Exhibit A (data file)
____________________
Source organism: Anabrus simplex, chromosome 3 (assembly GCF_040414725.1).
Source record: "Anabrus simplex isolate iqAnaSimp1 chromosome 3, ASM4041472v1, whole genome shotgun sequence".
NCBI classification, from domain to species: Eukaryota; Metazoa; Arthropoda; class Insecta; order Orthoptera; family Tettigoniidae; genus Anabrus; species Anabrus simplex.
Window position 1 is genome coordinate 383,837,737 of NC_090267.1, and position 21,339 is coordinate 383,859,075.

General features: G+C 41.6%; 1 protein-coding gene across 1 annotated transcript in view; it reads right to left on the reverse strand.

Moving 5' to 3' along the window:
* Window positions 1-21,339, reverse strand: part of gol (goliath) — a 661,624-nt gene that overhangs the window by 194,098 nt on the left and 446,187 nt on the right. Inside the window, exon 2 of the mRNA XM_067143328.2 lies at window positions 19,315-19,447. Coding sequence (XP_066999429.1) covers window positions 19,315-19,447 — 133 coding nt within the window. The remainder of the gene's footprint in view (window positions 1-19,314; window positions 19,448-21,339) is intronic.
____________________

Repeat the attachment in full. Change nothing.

Source organism: Anabrus simplex, chromosome 3 (assembly GCF_040414725.1).
Source record: "Anabrus simplex isolate iqAnaSimp1 chromosome 3, ASM4041472v1, whole genome shotgun sequence".
NCBI classification, from domain to species: Eukaryota; Metazoa; Arthropoda; class Insecta; order Orthoptera; family Tettigoniidae; genus Anabrus; species Anabrus simplex.
Window position 1 is genome coordinate 383,837,737 of NC_090267.1, and position 21,339 is coordinate 383,859,075.

General features: G+C 41.6%; 1 protein-coding gene across 1 annotated transcript in view; it reads right to left on the reverse strand.

Moving 5' to 3' along the window:
* Window positions 1-21,339, reverse strand: part of gol (goliath) — a 661,624-nt gene that overhangs the window by 194,098 nt on the left and 446,187 nt on the right. Inside the window, exon 2 of the mRNA XM_067143328.2 lies at window positions 19,315-19,447. Coding sequence (XP_066999429.1) covers window positions 19,315-19,447 — 133 coding nt within the window. The remainder of the gene's footprint in view (window positions 1-19,314; window positions 19,448-21,339) is intronic.